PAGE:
Allie (short for Alithea) is a girl in need of some good luck. She thought she was having good luck when her family moved into a bigger house complete with her own bedroom. But her luck abruptly changes when her brother, Bethan, now refuses to sleep in his own room due to the creepy writing that appears on his walls. Allie would do anything to get her room to herself again…even try to confront a possible ghost. What do the mysterious words mean? Will Allie ever get her bedroom back? The book’s events take place on another continent, so you will be introduced to names and phrases that are uniquely Australian.
Book reviewed by Amy M., Youth Services Programming Assistant
Do you know how to get water to the top of a building? Or why potholes occur? If you’ve ever wondered how cities work, or enjoy real life applications of science, technology, engineering, and math, you’ll probably like this book. It explains why cities came about and how and why they work the way they do. Along the way, there are fun activities and experiments so you can get hands-on experience with things like building a skyscraper, making a battery, or simulating an earthquake to see what causes buildings to fall or stay standing.
I also liked learning about the history of cities, and seeing how we’ve made things better. For example, before flush toilets, you used to have to use a pot, which got dumped into the street and caused a lot of diseases; or how city planners work to help blind people know when to cross the street. Some signs make a loud beeping noise, like a chirping bird, when it’s time to cross. Others have a raised arrow you can feel with your fingers that vibrates and tells people when to cross and how much time they have. Pick up this book to learn even more interesting facts about cities, and try your hand at planning and building your own city!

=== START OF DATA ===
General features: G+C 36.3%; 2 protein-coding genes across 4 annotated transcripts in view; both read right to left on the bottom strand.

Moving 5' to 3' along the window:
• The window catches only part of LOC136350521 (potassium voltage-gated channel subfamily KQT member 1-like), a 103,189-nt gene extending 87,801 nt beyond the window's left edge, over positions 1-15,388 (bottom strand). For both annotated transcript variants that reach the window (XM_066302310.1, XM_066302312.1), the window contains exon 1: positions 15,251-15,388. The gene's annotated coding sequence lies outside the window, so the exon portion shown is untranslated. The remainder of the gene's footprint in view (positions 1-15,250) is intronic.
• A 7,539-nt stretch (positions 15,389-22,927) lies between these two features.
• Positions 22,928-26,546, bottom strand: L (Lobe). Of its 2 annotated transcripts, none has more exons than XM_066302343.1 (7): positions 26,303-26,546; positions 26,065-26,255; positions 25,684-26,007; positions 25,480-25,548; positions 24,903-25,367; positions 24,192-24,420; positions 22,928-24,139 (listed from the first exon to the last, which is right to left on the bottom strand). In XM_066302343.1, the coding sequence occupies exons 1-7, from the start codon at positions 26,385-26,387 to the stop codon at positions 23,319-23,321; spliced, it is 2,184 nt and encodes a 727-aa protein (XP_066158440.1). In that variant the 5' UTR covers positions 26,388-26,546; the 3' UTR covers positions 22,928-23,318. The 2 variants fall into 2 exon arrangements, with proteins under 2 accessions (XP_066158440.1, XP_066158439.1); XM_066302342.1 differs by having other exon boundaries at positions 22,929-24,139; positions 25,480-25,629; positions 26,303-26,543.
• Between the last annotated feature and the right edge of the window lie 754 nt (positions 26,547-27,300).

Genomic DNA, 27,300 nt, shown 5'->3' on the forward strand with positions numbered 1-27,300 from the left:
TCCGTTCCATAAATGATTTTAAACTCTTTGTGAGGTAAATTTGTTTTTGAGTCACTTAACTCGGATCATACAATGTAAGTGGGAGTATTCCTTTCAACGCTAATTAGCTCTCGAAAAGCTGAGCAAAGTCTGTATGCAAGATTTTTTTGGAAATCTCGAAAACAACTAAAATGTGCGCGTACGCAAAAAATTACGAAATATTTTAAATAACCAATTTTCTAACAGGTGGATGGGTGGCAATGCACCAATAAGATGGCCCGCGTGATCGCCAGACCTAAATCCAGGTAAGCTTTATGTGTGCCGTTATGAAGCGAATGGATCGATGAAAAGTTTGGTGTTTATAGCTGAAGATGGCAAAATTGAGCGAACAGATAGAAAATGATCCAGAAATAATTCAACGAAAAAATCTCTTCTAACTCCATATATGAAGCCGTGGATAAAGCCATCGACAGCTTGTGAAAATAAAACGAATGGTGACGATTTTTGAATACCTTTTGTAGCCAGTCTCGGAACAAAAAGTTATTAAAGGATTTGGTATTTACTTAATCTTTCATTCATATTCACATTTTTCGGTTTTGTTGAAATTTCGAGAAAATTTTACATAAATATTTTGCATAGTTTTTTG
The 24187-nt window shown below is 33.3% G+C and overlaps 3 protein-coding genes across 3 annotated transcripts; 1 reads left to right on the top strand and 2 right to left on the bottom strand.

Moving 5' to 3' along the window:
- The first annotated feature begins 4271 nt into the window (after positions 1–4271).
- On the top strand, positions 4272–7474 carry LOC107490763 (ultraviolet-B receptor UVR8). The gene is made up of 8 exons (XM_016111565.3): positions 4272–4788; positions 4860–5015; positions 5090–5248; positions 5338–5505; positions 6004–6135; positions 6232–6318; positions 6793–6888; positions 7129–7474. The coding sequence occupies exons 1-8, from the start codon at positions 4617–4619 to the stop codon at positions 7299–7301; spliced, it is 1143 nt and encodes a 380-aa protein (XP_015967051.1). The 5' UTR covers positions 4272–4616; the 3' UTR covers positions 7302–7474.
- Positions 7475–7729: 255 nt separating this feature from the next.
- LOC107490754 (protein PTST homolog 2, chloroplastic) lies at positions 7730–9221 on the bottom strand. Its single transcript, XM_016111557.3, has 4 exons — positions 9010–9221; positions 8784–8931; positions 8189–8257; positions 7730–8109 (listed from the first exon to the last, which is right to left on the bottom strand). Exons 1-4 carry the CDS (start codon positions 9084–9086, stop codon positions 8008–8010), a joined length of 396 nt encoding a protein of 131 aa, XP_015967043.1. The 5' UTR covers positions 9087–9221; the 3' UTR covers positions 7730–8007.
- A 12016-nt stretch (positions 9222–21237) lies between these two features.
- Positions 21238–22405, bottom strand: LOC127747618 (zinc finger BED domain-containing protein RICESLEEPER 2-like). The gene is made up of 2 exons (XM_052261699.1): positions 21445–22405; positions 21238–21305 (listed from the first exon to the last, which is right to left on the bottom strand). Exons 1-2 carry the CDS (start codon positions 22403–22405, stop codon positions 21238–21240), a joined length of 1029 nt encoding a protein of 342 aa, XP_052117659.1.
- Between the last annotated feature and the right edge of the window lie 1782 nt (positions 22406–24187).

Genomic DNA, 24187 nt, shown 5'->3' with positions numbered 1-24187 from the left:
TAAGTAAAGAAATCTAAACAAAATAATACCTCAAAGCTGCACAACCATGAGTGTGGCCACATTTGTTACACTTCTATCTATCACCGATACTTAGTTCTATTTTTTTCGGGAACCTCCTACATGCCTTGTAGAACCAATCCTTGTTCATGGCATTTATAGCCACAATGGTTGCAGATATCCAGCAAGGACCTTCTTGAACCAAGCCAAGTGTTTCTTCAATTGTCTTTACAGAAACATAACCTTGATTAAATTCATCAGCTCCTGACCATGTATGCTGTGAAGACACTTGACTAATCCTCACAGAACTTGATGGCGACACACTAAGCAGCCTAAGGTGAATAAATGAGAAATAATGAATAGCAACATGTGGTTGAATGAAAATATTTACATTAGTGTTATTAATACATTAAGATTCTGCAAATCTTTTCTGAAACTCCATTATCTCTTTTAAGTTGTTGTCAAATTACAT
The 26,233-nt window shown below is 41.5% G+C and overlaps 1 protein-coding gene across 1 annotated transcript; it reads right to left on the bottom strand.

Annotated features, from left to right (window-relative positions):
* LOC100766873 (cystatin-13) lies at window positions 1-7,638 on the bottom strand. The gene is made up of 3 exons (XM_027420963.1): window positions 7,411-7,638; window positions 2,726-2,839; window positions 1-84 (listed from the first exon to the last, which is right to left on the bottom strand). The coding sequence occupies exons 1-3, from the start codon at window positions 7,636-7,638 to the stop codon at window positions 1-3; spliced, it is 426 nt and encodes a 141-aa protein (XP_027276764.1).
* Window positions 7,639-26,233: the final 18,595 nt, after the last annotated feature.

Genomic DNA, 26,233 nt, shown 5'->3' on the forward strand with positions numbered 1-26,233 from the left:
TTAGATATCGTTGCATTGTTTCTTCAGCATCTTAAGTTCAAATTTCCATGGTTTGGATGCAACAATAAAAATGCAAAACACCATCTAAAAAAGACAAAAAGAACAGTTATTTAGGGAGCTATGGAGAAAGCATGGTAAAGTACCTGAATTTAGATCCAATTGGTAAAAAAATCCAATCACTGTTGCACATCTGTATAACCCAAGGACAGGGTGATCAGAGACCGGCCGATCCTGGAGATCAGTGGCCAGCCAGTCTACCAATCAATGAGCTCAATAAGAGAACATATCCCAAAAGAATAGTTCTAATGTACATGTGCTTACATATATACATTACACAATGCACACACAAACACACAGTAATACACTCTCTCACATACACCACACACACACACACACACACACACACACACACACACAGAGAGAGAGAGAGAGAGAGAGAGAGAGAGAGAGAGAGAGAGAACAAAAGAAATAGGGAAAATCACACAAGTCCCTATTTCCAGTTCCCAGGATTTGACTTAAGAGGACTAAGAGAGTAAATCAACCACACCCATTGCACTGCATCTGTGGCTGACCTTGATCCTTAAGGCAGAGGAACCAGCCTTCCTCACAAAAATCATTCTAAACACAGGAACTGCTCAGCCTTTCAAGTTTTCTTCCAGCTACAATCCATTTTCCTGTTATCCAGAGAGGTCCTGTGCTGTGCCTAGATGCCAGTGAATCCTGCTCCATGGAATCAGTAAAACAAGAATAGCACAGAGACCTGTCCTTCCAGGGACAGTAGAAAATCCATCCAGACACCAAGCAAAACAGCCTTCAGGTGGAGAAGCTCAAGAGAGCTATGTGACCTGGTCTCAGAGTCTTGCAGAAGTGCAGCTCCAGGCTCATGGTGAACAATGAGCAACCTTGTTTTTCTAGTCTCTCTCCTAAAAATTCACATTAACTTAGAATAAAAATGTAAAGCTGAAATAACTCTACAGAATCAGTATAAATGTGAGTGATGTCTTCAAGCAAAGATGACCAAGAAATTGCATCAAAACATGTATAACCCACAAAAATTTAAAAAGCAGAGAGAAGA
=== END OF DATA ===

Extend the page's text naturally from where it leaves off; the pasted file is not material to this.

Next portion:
Book reviewed by Claire B., Youth Outreach Librarian
Hey Scientists! Would you like a machine to do your chores for you? Ruby Goldberg is an inventor, and in Ruby Goldberg’s Bright Idea by Anna Humphrey, she likes to invent Rube Goldberg machines. Rube Goldberg was a cartoonist and an inventor of machines that had many steps to perform a simple task. When Ruby’s grandfather loses his dog, Tomato, Ruby wants to think of a way to help her grandfather to feel better. She decides to make a machine that will pick up the newspaper and put it on the table, and also fetch her grandfather’s slippers and place them by his favorite chair. Tomato used to do these things when he was alive, and Ruby’s grandpa misses Tomato very much.
If you would like to see a Rube Goldberg machine in action, check out the opening sequence of Pee-Wee’s Big Adventure. Pee Wee invents a machine that wakes him up and makes his breakfast each morning. Another example is Wallace and Gromit, they also invent a machine to wake them up and feed them breakfast, which you can see in Wallace & Gromit: The Wrong Trousers.
Book reviewed by Anne W., Youth Services Assistant
This book is beautifully done and so interesting. Each double page spread has a poem and illustration of a child playing a Chinese instrument. I had no idea there were so many different kinds. The poems are very short and information about each instrument is given.
The London Eye is this big ferris wheel in London. Instead of seats, it has pods that a group of people ride around and you can see all of London from the top. Ted and Kat decide to take their cousin, Salim, on the London Eye before he leaves with his mom to live in America. However, when a stranger approaches them in the line and offers them a free ticket, they decide to let Salim have the ticket since they have both been on the London Eye before. When the ferris wheel stops and everybody gets off, Salim is nowhere in sight. While Aunt Gloria and Ted and Kat’s parents call the police for help, Ted and Kat try to solve the mystery on their own. Their only clue, Salim’s camera and the photos he took while they were together. Will this be enough to find Salim? Check out this great mystery to see what happens.
Book reviewed by Laura B., Youth Technology Librarian